The NSC Alliance recently completed a survey to gather data to better understand how current economic conditions are starting to impact on natural science collections. A summary report will be released before the end of the year.
Preliminary analysis of survey responses indicates that nearly 90 collections participated in the survey. The overwhelming majority of responses were from collections in the United States. Collections responding to the survey are located in all regions of the United States, and included small, mediun, and large collections affiliated with public and private universities, government agencies, and free-standing institutions.
Survey findings include:
66 percent of survey respondents reported that they "anticipate a budget cut in the coming 12-24 months." Roughly 14 percent do not anticipate a budget cut, but 20 percent remain uncertain about whether they will experience a budget cut in the coming two years.
86 percent of the respondents report receiving philanthropic donations. Of these, 48 percent expect to see reduced donations in the coming 12-24 months.
50 percent of responding collections report that they "anticipate that government grants and contracts will play a more important role in research and education programs in the coming 12-24 months.
42 percent of responding collections with public programs report no significant change in attendance during the past 12 months. However, 55 percent of collections report a slight or significant increase in public attendance during this same period.
As President-elect Barack Obama continues to form his Administration and identify early policy priorities, he has announced that his team is reviewing many of President Bush's Executive Orders to determine which orders should be repealed, amended, or retained. The review includes some of the Bush Administration's controversial science policy directives, including measures related to stem cell research, Endangered Species Act implementation, climate change, oil and gas drilling on federal lands, among many others.
In a five to four decision, the United States Supreme Court has reversed a U.S. District Court decision that would have limited the United States Navy's use of mid-frequency sonar in training operations. Evidence suggests that marine mammals are negatively impacted by this technology. The original suit brought by the Natural Resources Defense Council (NRDC) asserted that the Navy was in violation of several environmental laws.
In January, the U.S. District Court for the Central District of California ruled for the NRDC and issued an injunction limiting the Navy's use of mid-frequency sonar. Following the District Court ruling, President Bush and the white House Council for Environmental Quality sought to exempt the Navy from the injunction. Following this, U.S. District Judge Florence-Marie Cooper and then the 9th U.S. Circuit Court of Appeals rejected the exemption; prompting the Administration to appeal to the Supreme Court.
Authoring the Court's majority decision were Chief Justice John Roberts, as well as Justices Antonin Scalia, Anthony Kennedy, Clarence Thomas and Samuel Alito. Justices Stephen G. Breyer, John Paul Stevens, Ruth Bader Ginsburg, and David H. Souter authored the dissenting opinion. Chief Justice Roberts quoted a 1986 Court decision that asserts the Court must "give great deference to the professional judgment of military authorities" in making decisions that affect them. Justice Roberts stated that for the NRDC "the most serious possible injury would be harm to an unknown number of marine mammals that they study and observe" while "forcing the Navy to deploy an inadequately trained antisubmarine force jeopardizes the safety of the fleet."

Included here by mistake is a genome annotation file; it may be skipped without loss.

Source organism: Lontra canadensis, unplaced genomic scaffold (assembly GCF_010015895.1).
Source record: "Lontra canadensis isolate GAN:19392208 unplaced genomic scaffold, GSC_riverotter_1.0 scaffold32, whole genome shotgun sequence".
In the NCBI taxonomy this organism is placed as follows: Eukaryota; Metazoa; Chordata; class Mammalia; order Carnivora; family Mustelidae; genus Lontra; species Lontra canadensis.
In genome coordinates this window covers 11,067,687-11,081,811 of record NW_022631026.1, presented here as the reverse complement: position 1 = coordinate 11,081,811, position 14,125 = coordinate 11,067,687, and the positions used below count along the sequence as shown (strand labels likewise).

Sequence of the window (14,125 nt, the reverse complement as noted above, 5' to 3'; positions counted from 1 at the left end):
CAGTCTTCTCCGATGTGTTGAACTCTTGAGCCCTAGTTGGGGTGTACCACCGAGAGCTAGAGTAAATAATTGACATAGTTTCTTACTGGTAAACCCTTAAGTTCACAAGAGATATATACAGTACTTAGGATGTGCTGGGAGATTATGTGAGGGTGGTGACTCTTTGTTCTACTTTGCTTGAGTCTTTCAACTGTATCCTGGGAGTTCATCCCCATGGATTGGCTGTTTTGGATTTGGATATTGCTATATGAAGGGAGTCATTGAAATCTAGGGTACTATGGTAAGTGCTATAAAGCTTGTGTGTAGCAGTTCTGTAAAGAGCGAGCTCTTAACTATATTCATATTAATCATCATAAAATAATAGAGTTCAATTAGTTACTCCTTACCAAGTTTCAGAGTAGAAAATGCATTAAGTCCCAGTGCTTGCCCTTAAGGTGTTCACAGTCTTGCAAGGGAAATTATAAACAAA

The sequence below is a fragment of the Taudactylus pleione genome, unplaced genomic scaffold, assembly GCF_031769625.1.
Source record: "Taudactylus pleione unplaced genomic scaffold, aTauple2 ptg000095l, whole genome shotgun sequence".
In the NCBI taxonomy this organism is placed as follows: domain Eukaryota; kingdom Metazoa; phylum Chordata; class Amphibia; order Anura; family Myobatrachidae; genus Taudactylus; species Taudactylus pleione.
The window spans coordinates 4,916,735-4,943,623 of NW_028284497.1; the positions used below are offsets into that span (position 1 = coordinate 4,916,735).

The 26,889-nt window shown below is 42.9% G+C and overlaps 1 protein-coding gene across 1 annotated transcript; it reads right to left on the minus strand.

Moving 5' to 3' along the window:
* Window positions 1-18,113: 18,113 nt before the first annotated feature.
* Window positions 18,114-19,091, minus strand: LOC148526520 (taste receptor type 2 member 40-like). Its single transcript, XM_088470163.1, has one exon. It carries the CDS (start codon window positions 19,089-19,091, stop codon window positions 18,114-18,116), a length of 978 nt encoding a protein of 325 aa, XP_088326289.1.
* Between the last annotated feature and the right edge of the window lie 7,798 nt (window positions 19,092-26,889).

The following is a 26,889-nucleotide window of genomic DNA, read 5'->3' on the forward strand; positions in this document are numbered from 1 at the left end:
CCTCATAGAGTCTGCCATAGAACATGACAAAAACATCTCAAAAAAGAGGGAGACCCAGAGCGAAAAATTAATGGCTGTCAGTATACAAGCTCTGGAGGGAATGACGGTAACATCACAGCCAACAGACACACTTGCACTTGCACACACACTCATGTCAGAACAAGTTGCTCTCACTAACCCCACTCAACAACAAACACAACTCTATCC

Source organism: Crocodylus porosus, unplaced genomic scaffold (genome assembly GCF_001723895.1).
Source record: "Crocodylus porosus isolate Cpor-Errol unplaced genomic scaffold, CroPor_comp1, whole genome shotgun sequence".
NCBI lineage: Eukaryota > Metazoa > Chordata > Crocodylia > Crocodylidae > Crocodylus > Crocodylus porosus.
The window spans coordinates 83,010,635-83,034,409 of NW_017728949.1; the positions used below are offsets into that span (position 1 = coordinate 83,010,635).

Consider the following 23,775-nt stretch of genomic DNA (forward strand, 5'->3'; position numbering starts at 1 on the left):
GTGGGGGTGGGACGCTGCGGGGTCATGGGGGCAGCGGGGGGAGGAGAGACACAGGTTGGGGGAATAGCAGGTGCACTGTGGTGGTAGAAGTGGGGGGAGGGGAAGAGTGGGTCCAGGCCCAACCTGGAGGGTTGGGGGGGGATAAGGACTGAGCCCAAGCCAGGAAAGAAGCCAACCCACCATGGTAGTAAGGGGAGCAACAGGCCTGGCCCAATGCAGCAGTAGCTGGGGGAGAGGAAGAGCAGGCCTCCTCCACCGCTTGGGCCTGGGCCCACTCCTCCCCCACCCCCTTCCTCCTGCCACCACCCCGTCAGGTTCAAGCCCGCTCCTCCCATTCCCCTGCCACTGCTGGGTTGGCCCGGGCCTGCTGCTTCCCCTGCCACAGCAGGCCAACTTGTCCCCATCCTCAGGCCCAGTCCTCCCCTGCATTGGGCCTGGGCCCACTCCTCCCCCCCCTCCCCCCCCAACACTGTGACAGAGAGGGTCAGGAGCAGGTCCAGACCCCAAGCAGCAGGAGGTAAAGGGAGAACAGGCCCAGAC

Justice Ginsburg countered, writing that "Sonar is linked to mass strandings of marine mammals, hemorrhaging around the brain and ears" and "lesions in vital organs."
Commenting on the decision, Chris Parsons, a George Mason University professor who has been involved with marine mammal issues, stated, "The worrying aspect of this is that in the worst-case scenario, the military has the power to invoke national security concerns and thereby trump any environmental judicial concerns." Parsons further stated, "One hopes that the Navy will take their often quoted policy of being 'stewards of the marine environment' seriously and be restrained in invoking military necessity when faced with environmental issues."
The Bird Conservation Alliance (BCA) held their annual meeting on 12 November 2008 at The Nature Conservancy Worldwide Offices in Arlington, Virginia. BCA is a network of organizations including the American Ornithologists' Union, the Cooper Ornithological Society, many Audubon Society Chapters, and other groups working to promote bird conservation. The 2008 BCA meeting, "Bird Migration Matters; Building Support for Migratory Bird Conservation," focused attention on "The Neotropical Migratory Bird Conservation Act (NMBCA)." This law, passed by Congress in 2000 (Public Law 106-247), provides grant dollars for projects that conserve, monitor, or provide education programs for migratory birds and their habitats. Many funded proposals have components both in the United States and Latin America or the Caribbean where many US birds winter. However, the original legislation has expired and House and Senate legislative proposals (H.R.5756 and S. 3490) to reauthorize the program are pending. Groups are now pressing Congress to reauthorize these conservation grant programs. Additionally, the BCA is advocating for increased funding; from the current $5 million to $20 million in 2015.